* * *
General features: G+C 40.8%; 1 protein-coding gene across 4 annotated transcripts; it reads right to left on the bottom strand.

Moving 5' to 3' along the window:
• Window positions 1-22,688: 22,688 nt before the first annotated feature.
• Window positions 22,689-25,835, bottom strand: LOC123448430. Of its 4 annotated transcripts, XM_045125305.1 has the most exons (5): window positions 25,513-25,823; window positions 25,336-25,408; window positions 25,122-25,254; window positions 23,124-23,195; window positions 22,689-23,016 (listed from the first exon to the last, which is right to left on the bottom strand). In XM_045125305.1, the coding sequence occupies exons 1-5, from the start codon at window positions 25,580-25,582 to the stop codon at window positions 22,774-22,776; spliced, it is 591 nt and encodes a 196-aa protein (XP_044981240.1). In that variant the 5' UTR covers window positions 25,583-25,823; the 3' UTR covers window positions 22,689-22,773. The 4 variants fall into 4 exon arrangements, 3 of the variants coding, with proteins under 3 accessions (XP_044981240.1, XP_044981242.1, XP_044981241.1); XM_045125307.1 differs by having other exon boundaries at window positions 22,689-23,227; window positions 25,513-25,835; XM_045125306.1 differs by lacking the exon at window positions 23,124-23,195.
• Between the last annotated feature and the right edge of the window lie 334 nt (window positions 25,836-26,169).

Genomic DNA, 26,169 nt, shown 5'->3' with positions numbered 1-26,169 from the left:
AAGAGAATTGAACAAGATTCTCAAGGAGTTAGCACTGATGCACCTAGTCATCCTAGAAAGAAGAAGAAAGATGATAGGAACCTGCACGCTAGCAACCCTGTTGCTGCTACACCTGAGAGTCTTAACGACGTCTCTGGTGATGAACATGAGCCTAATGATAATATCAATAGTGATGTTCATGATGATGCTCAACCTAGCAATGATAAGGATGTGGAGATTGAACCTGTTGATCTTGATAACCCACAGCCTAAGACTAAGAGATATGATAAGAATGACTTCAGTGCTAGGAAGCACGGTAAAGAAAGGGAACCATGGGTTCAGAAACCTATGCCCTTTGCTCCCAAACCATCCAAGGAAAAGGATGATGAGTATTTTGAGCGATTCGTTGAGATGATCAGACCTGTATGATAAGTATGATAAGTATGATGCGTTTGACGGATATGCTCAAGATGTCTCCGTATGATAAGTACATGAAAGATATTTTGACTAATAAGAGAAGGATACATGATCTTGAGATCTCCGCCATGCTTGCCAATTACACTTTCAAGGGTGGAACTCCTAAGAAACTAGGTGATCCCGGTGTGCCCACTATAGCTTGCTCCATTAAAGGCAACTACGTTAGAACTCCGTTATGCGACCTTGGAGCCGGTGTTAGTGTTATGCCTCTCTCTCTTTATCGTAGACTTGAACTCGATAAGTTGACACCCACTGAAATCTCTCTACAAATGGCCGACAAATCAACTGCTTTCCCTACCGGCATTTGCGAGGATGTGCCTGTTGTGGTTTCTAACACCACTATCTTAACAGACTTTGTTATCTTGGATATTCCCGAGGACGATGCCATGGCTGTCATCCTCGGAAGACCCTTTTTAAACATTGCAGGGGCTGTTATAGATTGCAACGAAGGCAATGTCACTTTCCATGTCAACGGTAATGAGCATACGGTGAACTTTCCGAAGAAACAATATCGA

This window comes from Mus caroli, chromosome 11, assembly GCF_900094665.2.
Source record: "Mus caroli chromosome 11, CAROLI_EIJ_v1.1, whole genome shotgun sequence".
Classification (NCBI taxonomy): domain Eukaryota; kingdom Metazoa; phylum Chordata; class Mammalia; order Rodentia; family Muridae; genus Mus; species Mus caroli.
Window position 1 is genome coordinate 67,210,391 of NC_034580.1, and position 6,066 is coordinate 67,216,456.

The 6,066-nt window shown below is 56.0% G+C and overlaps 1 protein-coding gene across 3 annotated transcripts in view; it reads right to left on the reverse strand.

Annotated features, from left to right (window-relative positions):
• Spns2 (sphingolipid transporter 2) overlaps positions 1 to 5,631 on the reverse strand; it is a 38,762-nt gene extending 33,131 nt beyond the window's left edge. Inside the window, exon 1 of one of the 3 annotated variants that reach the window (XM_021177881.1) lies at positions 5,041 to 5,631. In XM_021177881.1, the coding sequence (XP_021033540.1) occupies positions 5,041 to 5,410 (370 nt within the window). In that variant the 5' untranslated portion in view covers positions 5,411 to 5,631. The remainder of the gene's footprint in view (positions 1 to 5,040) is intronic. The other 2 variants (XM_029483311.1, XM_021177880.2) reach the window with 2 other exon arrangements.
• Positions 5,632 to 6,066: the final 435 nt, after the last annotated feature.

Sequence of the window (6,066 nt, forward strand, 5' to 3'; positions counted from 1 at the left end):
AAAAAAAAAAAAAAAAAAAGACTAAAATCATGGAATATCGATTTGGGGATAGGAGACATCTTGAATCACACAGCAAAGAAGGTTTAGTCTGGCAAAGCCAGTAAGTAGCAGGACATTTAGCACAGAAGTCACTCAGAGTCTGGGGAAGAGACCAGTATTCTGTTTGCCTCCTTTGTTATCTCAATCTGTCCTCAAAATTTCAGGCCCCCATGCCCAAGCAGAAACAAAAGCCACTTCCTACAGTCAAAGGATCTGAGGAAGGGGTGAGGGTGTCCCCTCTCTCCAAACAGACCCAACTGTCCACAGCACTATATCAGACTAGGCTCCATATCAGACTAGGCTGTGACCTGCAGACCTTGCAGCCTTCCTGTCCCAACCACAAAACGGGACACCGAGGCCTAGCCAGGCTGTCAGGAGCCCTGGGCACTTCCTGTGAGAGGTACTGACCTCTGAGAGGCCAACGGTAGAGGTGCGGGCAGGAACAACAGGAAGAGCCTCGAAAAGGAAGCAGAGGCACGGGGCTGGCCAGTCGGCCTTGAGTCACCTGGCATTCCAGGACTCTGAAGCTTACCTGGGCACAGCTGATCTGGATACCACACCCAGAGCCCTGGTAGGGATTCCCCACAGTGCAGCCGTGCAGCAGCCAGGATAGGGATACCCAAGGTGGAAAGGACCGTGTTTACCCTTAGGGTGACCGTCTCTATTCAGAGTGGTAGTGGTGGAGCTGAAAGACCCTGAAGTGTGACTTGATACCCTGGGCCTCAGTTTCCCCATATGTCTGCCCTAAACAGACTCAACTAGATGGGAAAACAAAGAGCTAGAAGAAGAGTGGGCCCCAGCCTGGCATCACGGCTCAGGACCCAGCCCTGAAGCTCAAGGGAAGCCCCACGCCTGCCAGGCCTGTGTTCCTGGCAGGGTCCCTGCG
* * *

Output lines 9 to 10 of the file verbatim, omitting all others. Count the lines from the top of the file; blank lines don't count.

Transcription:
Source record: "Mus caroli chromosome 11, CAROLI_EIJ_v1.1, whole genome shotgun sequence".
Classification (NCBI taxonomy): domain Eukaryota; kingdom Metazoa; phylum Chordata; class Mammalia; order Rodentia; family Muridae; genus Mus; species Mus caroli.